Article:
Angela Correa
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Angela Correa

Band Americana Folk


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The best kept secret in music


"Spendid Zine - Reviews"

There's an inescapably seductive quality to Angela Correa's songs; despite the fact that every song she writes is downtempo and melancholy, she has produced forty-five minutes of mellowness rather than full sedation. Correatown is ten beautiful, earthy tunes, stripped bare musically and emotionally, that trudge along at the pace of a wounded deer. Only Correa's endlessly soothing voice and the strength of her bittersweet songs allows her to avoid the pitfalls of a "downer" album.

Correa hails from San Diego, a town that boasts an impressive collection of singer-songwriters: Liz Janes, J Turtle, Castanets (Ray Raposa) and that Jason Mraz fellow all compete with her for coffee shop stage time. Maybe it's the fact that San Diego's weather is exactly the same every day, but all of these artists, Correa included, attack their music as if they're on the tail end of a vicodin bender. When you hear the droning organ on "Hardship to Be You", you'll realize that time simply isn't an issue for Correa. Similarly, "Mercurial Heart"'s sparse guitars and "Night Light"'s wispy vocals suggest a world where the seasons never change, the hours don't pass and the only causes for concern are heartache and depression -- two things Correa understands well.

-- Philip Stone - Splendid

"LES SHELLEYS, Together for old time's sake"

“It's a name I've always loved,” confides romantic singer-songwriter Tom Brosseau. “In elementary school, I had a friend, a girl in the second grade, and her name was Shelley.”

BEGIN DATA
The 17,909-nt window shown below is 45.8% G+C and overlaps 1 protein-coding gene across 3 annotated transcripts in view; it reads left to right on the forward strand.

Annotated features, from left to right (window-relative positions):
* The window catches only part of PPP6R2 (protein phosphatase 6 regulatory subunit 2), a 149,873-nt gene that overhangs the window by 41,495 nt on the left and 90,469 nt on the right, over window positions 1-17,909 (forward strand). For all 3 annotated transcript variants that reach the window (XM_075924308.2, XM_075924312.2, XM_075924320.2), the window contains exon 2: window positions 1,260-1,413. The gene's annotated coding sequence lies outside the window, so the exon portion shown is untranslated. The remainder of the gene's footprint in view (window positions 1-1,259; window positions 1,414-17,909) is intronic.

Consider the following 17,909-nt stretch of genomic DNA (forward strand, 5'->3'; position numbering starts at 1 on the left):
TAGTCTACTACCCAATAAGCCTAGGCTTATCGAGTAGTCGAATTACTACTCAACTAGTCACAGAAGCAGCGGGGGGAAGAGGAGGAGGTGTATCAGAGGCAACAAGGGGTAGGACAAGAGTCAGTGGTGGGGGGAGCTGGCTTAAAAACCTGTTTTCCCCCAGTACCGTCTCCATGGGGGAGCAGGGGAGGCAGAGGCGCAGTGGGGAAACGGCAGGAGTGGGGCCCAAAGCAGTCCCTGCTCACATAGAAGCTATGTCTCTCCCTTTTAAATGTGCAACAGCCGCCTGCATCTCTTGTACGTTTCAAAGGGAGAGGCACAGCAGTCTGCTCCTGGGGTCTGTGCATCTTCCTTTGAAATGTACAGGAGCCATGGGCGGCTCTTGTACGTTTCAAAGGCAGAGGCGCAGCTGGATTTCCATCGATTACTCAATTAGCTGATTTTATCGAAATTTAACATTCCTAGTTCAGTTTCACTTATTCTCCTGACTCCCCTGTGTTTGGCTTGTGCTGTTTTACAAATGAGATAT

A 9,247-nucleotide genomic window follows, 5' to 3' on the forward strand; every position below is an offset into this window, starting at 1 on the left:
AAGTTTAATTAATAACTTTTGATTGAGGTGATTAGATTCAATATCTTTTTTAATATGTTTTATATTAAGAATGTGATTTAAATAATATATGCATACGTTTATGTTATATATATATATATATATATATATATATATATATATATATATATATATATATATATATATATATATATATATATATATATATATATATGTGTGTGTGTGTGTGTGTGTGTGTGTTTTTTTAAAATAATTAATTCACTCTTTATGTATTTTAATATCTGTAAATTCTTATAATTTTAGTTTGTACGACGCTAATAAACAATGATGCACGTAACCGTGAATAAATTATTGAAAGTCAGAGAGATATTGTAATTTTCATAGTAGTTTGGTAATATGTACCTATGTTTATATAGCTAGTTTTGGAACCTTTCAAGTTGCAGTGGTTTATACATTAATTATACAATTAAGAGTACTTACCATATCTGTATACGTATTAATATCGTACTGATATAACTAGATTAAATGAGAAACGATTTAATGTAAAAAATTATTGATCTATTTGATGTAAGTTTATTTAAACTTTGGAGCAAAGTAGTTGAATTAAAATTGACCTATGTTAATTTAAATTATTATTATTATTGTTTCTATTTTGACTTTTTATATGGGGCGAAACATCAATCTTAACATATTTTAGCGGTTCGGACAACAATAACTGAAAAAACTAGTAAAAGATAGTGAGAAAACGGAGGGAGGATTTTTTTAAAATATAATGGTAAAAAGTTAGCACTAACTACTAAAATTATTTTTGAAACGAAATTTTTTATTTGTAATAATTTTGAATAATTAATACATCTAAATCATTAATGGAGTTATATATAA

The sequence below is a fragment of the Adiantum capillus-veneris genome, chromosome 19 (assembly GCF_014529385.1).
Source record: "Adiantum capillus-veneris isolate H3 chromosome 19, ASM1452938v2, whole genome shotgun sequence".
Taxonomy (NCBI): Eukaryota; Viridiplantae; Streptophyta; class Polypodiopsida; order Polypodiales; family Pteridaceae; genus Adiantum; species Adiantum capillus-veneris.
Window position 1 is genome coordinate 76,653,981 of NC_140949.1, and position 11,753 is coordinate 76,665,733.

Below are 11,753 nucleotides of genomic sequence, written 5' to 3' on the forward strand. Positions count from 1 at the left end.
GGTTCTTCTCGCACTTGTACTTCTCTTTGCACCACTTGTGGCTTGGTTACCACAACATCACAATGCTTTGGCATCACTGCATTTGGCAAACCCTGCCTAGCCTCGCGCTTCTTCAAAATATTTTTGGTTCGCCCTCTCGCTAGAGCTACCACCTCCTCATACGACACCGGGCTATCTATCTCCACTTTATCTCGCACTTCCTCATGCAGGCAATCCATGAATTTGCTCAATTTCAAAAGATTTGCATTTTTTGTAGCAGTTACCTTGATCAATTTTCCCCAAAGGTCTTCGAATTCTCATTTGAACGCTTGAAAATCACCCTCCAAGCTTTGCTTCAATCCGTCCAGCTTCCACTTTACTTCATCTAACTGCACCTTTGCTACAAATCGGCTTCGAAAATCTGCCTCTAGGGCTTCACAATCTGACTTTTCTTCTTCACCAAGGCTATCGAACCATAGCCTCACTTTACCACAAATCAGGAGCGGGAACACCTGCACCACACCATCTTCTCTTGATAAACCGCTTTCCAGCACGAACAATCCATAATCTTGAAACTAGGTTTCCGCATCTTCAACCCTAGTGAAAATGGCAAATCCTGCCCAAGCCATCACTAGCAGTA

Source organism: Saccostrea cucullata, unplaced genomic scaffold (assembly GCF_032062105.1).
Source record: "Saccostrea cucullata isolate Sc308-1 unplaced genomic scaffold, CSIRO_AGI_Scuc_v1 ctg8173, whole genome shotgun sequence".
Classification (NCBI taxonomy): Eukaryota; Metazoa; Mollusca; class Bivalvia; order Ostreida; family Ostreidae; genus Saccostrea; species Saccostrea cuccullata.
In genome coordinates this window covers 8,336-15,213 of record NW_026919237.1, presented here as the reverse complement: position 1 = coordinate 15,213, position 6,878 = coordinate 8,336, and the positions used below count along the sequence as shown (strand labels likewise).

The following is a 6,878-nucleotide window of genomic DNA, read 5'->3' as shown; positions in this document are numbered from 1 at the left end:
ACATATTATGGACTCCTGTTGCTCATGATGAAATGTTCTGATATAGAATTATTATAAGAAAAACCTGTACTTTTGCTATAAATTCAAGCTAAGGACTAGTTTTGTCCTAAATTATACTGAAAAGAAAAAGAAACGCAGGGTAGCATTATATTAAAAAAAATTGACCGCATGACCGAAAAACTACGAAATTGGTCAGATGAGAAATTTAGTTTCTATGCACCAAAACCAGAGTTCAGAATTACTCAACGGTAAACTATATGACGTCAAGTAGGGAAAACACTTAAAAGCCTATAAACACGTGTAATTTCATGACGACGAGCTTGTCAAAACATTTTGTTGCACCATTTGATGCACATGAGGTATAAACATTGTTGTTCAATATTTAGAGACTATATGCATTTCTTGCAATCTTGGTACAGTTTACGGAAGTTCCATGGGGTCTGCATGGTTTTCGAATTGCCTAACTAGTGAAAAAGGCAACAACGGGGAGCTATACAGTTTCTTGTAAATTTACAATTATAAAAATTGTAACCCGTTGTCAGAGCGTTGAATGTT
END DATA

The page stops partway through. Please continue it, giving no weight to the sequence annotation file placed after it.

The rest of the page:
It's early on a Sunday morning, but Brosseau and musical partner Angela Correa are up and ready to talk about their new project, The Shelleys. Both are established solo artists—especially Brosseau, who has been played on influential college radio station KCRW, and was recently featured in the station's “Next Up” concert series.

The new collaboration, however, allows them to interpret a wide range of material from other tunesmiths. Essentially, The Shelleys is a cover band by two top-notch San Diego artists.

Although now based in Los Angeles, Brosseau spent most of the past four years as a perennial in the local coffeehouse circuit, and was introduced to Correa's music by iconic crooner Gregory Page.

“I first heard her music when she was doing avante-garde recordings on a four-track cassette recorder,” Brosseau recalls. “Gregory turned me on to that, and he kept saying that Angela and I would be great as a duo.” Fate—and a need to pool monetary resources for recordings—brought the two together.

“Angela borrowed my mini-disc player to record her first effort. She asked me to sing on a couple of her songs. The sound of the two voices together and the fact that we both enjoyed the same range of music made it a natural progression.”

Laughing, Correa clarifies: “I kept pestering him to record more duets.”